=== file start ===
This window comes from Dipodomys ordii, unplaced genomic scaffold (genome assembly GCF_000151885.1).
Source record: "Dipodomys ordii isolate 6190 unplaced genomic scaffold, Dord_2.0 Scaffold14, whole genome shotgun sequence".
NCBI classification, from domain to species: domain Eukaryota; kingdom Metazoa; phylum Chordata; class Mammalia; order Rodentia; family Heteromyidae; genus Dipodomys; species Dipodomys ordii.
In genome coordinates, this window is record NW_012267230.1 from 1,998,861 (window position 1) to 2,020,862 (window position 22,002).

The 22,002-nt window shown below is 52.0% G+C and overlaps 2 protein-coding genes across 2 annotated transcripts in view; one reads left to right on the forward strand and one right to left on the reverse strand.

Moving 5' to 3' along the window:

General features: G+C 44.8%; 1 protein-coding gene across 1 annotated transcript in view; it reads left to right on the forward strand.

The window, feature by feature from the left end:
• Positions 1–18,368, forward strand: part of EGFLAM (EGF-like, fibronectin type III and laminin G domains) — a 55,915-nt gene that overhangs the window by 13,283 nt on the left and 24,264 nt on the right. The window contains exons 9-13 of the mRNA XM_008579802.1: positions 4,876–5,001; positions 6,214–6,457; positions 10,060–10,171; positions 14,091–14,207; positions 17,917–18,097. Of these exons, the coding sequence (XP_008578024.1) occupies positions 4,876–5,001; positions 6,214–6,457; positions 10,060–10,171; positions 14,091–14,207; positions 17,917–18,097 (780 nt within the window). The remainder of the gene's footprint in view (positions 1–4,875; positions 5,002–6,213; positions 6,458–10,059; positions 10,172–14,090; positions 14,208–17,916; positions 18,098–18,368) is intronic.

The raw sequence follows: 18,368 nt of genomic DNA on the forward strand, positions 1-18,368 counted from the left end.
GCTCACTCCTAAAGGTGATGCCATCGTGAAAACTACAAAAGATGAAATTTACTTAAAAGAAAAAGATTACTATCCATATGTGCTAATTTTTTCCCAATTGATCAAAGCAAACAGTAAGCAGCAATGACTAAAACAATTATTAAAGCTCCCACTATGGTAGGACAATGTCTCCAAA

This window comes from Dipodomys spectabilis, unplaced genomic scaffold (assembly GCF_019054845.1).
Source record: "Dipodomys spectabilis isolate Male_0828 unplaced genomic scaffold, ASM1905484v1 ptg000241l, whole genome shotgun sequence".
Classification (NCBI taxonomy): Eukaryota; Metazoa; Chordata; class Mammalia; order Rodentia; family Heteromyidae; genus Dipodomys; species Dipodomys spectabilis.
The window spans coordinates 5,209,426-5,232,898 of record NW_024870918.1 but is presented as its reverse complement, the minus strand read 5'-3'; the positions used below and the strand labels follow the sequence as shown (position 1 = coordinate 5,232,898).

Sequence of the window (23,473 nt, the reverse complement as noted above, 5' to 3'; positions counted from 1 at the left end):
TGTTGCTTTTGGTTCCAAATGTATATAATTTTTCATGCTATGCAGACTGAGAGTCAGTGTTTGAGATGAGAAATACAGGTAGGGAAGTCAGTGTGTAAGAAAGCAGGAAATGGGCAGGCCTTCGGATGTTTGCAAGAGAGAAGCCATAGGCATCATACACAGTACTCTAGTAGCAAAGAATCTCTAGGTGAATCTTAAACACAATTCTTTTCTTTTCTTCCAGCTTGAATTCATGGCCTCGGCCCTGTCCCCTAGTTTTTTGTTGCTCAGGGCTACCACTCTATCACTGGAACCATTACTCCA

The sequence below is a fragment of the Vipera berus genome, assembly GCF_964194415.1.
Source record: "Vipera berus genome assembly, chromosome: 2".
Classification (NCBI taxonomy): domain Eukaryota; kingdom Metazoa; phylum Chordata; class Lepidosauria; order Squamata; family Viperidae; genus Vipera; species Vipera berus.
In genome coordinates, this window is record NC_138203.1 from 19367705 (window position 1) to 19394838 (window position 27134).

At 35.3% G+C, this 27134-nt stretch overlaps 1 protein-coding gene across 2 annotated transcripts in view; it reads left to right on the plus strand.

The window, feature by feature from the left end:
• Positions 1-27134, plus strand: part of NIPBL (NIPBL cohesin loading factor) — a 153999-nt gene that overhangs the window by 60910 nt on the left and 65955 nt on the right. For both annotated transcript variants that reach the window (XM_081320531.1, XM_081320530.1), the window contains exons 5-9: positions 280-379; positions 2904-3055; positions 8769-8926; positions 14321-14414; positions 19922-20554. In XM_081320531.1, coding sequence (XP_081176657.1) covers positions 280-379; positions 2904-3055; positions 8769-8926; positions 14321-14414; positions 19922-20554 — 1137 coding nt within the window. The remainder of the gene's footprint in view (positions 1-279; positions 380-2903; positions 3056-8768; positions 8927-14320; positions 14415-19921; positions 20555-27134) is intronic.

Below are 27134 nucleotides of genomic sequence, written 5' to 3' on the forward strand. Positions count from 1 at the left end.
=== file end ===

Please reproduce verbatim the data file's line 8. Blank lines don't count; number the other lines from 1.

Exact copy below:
The window, feature by feature from the left end: